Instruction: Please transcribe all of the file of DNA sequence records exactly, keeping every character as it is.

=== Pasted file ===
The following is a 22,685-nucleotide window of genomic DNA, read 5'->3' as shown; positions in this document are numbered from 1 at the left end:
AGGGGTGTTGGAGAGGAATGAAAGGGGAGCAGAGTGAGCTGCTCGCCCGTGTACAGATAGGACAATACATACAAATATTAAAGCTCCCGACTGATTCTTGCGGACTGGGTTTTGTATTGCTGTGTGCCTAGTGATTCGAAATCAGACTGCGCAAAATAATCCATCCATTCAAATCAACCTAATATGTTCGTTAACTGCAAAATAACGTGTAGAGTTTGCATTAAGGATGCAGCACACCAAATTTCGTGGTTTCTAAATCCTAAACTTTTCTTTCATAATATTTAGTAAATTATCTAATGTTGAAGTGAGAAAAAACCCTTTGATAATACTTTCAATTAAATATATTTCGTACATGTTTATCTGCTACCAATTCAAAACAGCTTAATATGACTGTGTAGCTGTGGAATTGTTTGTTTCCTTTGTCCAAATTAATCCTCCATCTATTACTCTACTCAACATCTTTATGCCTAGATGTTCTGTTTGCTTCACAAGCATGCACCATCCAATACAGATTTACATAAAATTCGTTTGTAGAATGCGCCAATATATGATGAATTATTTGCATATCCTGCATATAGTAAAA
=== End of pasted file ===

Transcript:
The following is a 22,685-nucleotide window of genomic DNA, read 5'->3' as shown; positions in this document are numbered from 1 at the left end:
AGGGGTGTTGGAGAGGAATGAAAGGGGAGCAGAGTGAGCTGCTCGCCCGTGTACAGATAGGACAATACATACAAATATTAAAGCTCCCGACTGATTCTTGCGGACTGGGTTTTGTATTGCTGTGTGCCTAGTGATTCGAAATCAGACTGCGCAAAATAATCCATCCATTCAAATCAACCTAATATGTTCGTTAACTGCAAAATAACGTGTAGAGTTTGCATTAAGGATGCAGCACACCAAATTTCGTGGTTTCTAAATCCTAAACTTTTCTTTCATAATATTTAGTAAATTATCTAATGTTGAAGTGAGAAAAAACCCTTTGATAATACTTTCAATTAAATATATTTCGTACATGTTTATCTGCTACCAATTCAAAACAGCTTAATATGACTGTGTAGCTGTGGAATTGTTTGTTTCCTTTGTCCAAATTAATCCTCCATCTATTACTCTACTCAACATCTTTATGCCTAGATGTTCTGTTTGCTTCACAAGCATGCACCATCCAATACAGATTTACATAAAATTCGTTTGTAGAATGCGCCAATATATGATGAATTATTTGCATATCCTGCATATAGTAAAA